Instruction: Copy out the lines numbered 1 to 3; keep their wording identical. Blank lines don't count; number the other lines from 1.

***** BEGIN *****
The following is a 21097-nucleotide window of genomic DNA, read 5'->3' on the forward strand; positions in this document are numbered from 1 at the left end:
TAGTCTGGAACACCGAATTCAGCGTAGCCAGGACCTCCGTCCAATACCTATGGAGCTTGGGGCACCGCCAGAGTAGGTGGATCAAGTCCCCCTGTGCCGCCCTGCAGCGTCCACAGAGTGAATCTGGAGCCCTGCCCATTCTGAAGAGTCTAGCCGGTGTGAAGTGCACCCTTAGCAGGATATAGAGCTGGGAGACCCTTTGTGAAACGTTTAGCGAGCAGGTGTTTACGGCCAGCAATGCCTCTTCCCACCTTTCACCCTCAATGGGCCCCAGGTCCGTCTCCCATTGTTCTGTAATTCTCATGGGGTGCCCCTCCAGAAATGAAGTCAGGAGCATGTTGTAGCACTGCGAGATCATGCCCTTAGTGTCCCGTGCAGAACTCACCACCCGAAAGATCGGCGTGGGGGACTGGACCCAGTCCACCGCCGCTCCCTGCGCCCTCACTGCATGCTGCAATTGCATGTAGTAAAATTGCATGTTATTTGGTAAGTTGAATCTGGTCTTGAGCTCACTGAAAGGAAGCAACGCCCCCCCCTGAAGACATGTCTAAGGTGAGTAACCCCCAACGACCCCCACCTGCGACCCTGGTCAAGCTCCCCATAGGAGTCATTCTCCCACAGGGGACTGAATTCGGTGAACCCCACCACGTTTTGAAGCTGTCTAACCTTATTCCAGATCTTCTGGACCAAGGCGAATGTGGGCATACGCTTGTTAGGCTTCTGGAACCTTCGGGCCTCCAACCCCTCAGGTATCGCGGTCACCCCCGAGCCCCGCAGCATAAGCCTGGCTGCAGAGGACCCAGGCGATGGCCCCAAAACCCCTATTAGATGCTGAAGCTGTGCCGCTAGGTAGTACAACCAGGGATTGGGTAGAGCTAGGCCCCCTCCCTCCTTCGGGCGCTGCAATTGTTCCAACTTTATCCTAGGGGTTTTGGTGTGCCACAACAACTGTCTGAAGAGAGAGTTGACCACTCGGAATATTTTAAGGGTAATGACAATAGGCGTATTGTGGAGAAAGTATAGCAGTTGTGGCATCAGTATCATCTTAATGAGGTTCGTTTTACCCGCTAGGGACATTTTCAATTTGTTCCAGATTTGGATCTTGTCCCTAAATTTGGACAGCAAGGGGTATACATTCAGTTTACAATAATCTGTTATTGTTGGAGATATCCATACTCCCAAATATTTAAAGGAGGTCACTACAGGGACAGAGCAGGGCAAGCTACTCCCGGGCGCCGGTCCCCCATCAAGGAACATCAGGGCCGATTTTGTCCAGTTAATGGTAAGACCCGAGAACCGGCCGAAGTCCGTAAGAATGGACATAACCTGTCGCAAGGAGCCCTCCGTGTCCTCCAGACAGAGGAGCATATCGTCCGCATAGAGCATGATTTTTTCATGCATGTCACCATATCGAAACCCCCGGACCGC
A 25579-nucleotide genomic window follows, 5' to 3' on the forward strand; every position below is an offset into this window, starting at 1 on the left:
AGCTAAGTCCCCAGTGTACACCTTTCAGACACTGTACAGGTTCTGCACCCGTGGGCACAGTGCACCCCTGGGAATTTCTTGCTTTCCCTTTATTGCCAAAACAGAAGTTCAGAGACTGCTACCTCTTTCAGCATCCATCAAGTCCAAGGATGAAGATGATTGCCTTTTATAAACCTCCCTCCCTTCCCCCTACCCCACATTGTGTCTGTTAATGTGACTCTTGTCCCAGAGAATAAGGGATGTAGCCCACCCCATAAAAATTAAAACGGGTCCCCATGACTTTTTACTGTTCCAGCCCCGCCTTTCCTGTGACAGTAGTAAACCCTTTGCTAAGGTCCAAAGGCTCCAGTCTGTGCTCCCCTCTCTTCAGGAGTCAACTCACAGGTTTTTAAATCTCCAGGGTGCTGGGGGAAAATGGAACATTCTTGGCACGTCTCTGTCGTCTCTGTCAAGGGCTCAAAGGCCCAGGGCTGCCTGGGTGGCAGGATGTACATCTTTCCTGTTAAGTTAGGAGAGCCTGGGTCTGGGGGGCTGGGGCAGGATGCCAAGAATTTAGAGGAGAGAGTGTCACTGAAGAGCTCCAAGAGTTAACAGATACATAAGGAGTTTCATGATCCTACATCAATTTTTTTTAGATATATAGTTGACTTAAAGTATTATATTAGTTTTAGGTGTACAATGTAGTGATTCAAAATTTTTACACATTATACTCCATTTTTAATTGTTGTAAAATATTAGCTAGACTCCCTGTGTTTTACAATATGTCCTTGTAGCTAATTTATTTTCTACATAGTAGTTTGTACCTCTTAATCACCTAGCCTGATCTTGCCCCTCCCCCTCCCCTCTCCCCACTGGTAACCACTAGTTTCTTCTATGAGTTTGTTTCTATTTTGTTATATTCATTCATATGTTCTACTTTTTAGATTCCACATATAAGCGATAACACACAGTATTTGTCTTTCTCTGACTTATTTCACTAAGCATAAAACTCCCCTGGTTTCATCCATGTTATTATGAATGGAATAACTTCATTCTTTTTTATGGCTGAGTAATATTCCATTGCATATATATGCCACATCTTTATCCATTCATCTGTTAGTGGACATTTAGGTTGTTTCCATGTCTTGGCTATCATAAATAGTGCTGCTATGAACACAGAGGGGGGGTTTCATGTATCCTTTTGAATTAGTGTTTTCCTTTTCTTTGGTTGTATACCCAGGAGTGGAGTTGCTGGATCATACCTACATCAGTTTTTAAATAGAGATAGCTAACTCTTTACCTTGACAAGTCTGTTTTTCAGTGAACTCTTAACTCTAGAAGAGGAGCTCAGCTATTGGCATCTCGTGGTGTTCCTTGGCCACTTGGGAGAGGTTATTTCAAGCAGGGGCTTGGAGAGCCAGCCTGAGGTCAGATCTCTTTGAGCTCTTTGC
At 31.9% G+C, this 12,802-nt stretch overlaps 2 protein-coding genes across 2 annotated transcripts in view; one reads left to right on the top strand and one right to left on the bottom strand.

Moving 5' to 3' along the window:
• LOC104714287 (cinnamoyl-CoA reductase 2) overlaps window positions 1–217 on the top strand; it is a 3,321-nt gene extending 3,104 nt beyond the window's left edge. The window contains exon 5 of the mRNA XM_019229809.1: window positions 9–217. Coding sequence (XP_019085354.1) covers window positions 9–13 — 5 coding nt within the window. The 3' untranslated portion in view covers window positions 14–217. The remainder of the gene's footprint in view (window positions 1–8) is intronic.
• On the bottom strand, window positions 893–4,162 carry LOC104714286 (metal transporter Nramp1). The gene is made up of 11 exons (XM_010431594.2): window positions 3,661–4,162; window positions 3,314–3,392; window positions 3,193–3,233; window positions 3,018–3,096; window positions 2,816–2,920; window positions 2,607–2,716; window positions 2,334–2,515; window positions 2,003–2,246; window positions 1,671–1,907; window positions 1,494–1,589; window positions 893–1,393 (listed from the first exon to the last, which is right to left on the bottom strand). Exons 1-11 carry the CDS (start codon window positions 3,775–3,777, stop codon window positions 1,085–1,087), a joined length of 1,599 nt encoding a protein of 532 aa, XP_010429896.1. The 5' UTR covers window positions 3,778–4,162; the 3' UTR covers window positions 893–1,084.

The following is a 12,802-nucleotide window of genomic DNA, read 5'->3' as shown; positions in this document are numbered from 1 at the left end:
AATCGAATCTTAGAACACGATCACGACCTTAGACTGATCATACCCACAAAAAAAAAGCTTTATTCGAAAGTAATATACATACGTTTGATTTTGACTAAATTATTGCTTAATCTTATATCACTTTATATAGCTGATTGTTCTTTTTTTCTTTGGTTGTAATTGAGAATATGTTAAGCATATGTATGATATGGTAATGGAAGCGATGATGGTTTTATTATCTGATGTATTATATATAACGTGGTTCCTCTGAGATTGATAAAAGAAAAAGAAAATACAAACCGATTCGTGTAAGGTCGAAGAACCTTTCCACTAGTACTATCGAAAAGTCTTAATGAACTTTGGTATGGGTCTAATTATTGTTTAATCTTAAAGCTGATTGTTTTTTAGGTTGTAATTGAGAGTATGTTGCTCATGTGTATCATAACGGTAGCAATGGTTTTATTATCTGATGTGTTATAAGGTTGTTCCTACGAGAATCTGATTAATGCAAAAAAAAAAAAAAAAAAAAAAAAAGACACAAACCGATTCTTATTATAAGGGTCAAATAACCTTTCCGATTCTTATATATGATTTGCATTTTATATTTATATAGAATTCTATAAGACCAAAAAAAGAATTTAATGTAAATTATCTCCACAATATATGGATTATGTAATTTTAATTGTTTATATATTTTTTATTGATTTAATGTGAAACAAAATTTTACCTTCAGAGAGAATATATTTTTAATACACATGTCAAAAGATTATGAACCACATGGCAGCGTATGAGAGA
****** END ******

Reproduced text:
The following is a 21097-nucleotide window of genomic DNA, read 5'->3' on the forward strand; positions in this document are numbered from 1 at the left end:
TAGTCTGGAACACCGAATTCAGCGTAGCCAGGACCTCCGTCCAATACCTATGGAGCTTGGGGCACCGCCAGAGTAGGTGGATCAAGTCCCCCTGTGCCGCCCTGCAGCGTCCACAGAGTGAATCTGGAGCCCTGCCCATTCTGAAGAGTCTAGCCGGTGTGAAGTGCACCCTTAGCAGGATATAGAGCTGGGAGACCCTTTGTGAAACGTTTAGCGAGCAGGTGTTTACGGCCAGCAATGCCTCTTCCCACCTTTCACCCTCAATGGGCCCCAGGTCCGTCTCCCATTGTTCTGTAATTCTCATGGGGTGCCCCTCCAGAAATGAAGTCAGGAGCATGTTGTAGCACTGCGAGATCATGCCCTTAGTGTCCCGTGCAGAACTCACCACCCGAAAGATCGGCGTGGGGGACTGGACCCAGTCCACCGCCGCTCCCTGCGCCCTCACTGCATGCTGCAATTGCATGTAGTAAAATTGCATGTTATTTGGTAAGTTGAATCTGGTCTTGAGCTCACTGAAAGGAAGCAACGCCCCCCCCTGAAGACATGTCTAAGGTGAGTAACCCCCAACGACCCCCACCTGCGACCCTGGTCAAGCTCCCCATAGGAGTCATTCTCCCACAGGGGACTGAATTCGGTGAACCCCACCACGTTTTGAAGCTGTCTAACCTTATTCCAGATCTTCTGGACCAAGGCGAATGTGGGCATACGCTTGTTAGGCTTCTGGAACCTTCGGGCCTCCAACCCCTCAGGTATCGCGGTCACCCCCGAGCCCCGCAGCATAAGCCTGGCTGCAGAGGACCCAGGCGATGGCCCCAAAACCCCTATTAGATGCTGAAGCTGTGCCGCTAGGTAGTACAACCAGGGATTGGGTAGAGCTAGGCCCCCTCCCTCCTTCGGGCGCTGCAATTGTTCCAACTTTATCCTAGGGGTTTTGGTGTGCCACAACAACTGTCTGAAGAGAGAGTTGACCACTCGGAATATTTTAAGGGTAATGACAATAGGCGTATTGTGGAGAAAGTATAGCAGTTGTGGCATCAGTATCATCTTAATGAGGTTCGTTTTACCCGCTAGGGACATTTTCAATTTGTTCCAGATTTGGATCTTGTCCCTAAATTTGGACAGCAAGGGGTATACATTCAGTTTACAATAATCTGTTATTGTTGGAGATATCCATACTCCCAAATATTTAAAGGAGGTCACTACAGGGACAGAGCAGGGCAAGCTACTCCCGGGCGCCGGTCCCCCATCAAGGAACATCAGGGCCGATTTTGTCCAGTTAATGGTAAGACCCGAGAACCGGCCGAAGTCCGTAAGAATGGACATAACCTGTCGCAAGGAGCCCTCCGTGTCCTCCAGACAGAGGAGCATATCGTCCGCATAGAGCATGATTTTTTCATGCATGTCACCATATCGAAACCCCCGGACCGC
A 25579-nucleotide genomic window follows, 5' to 3' on the forward strand; every position below is an offset into this window, starting at 1 on the left: